Rider’s Lens: Pedals and Posters with Pil Anna Tesdorpf
In this Rider’s Lens, we get to know Danish illustrator Pil Anna Tesdorpf, better known as PILAT, who shares a colorful selection of her work depicting bikes in the city, some thoughts on why posters are her favorite medium, the story of how her mom picked up bicycle touring at age 60, and more. Find it all here…
Words and illustrations by Pil Anna Tesdorpf (@pil_at)
I’m Pil Anna Tesdorpf, but I use the artist name PILAT, as people always misspell my last name. I work as a freelance illustrator, working on posters, packaging designs, visual identities, and murals. I work with digital illustration, acrylic paint, watercolor, and whatever medium I come across on my way. I like to use vibrant warm colors and illustrate scenes from my daily bike commute in Copenhagen and scenes from my travels.
I grew up in the countryside in Denmark with a family who loves to travel and throw theme parties. My parents dressed up in medieval outfits for their wedding, and my brother’s baptism was a ghost party. I have inherited my parents’ love for dressing up and not taking life too seriously. Like them, I also love telling stories, andI learned to accompany them with illustrations early on. In school, I would always get in trouble for drawing on the tables and pranking my teachers.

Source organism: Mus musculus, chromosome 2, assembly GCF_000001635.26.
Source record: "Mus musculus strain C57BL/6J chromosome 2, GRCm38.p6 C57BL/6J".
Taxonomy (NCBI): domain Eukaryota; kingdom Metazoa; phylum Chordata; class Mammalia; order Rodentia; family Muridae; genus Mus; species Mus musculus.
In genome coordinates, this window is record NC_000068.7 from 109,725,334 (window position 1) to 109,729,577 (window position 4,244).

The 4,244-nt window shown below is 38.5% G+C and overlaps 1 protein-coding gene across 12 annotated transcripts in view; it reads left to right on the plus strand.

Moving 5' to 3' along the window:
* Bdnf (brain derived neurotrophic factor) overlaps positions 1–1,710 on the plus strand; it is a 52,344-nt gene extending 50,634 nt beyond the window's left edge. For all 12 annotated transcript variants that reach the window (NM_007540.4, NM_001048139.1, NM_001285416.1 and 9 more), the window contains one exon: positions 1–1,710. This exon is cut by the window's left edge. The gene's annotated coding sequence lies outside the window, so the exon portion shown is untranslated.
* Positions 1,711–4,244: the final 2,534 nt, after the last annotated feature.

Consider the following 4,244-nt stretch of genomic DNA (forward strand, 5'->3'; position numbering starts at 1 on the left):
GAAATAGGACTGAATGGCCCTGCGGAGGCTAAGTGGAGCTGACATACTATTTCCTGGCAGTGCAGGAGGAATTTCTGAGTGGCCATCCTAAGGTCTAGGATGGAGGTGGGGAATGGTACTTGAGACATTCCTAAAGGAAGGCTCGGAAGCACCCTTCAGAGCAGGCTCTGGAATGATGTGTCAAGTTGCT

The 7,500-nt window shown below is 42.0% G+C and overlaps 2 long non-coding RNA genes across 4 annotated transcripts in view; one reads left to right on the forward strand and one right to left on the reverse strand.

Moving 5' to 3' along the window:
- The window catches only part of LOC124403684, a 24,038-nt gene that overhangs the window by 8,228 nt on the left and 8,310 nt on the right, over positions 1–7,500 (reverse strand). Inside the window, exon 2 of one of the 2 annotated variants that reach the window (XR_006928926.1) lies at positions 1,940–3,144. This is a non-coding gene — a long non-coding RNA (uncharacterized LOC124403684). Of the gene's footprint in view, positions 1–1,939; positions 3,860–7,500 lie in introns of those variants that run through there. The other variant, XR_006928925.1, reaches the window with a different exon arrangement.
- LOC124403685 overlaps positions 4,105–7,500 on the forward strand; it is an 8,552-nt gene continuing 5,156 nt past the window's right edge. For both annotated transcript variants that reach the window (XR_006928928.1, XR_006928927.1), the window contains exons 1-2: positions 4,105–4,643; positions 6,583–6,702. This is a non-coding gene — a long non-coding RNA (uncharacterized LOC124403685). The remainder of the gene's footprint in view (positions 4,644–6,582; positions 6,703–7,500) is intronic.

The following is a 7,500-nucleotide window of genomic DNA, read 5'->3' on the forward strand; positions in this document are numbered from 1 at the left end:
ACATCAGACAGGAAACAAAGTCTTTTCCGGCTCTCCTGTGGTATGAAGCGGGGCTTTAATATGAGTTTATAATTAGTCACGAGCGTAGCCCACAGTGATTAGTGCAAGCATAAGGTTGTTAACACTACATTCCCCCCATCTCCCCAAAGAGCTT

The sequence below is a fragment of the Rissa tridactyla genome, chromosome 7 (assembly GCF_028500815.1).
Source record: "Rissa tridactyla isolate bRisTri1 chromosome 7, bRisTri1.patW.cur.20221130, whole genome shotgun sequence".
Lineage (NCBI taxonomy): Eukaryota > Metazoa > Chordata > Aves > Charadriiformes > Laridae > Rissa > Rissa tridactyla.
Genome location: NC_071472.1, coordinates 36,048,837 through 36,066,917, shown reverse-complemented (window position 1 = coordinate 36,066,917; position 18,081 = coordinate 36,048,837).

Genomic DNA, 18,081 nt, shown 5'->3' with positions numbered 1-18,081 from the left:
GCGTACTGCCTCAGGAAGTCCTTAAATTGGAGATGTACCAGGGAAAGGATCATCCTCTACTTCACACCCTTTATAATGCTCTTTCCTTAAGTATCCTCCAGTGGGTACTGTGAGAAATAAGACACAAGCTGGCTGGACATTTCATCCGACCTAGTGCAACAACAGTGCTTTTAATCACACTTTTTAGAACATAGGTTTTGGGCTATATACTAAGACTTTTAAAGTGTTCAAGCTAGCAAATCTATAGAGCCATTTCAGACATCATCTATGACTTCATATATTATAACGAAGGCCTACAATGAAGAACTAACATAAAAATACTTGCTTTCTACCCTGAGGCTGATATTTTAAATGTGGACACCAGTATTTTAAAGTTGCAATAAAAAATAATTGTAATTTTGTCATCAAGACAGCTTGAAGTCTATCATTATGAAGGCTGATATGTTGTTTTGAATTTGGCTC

When I was 16, I went to a music festival and met a boy who told me about a school project called United World College, which gathers students from all around the world with different cultural, economic, and religious backgrounds. That sounded like a dream to me, so I applied in 2012 and ended up in United World College Red Cross Nordic.
The school is located at the foot of a mountain in a forest in Norway, and I spent two years living in a shared house with people from all over the world. My four roommates were from Kazakhstan, Egypt, El Salvador, and Sweden. It was in Norway that I realized I wanted to become an illustrator. I took visual arts as one of my subjects and realized I spent all my free time in the art class. At the time, I didn’t know that illustration could be a career, but I was fortunate to have a fantastic art teacher who pushed me in the right direction and convinced me to apply to art school.
After graduating from high school in Norway, I have used every possible chance to visit my friends in their home countries all over the world, and it has always been a source of inspiration for my illustrations. One of the places I keep coming back to is Cambodia. In order to feel less like a tourist, I have begun the hard process of learning Khmer (Cambodian), so every time I come back, it feels more like home.
In Cambodia, I learned the power of a bicycle. If you are a school kid and live far from school, having access to a bike can determine if you get to study or not. I remember one day, the NGO I volunteered for handed out 200 bikes to girls in the local community. Since that day, I saw more girls coming to school, often two or three of them on a single bike.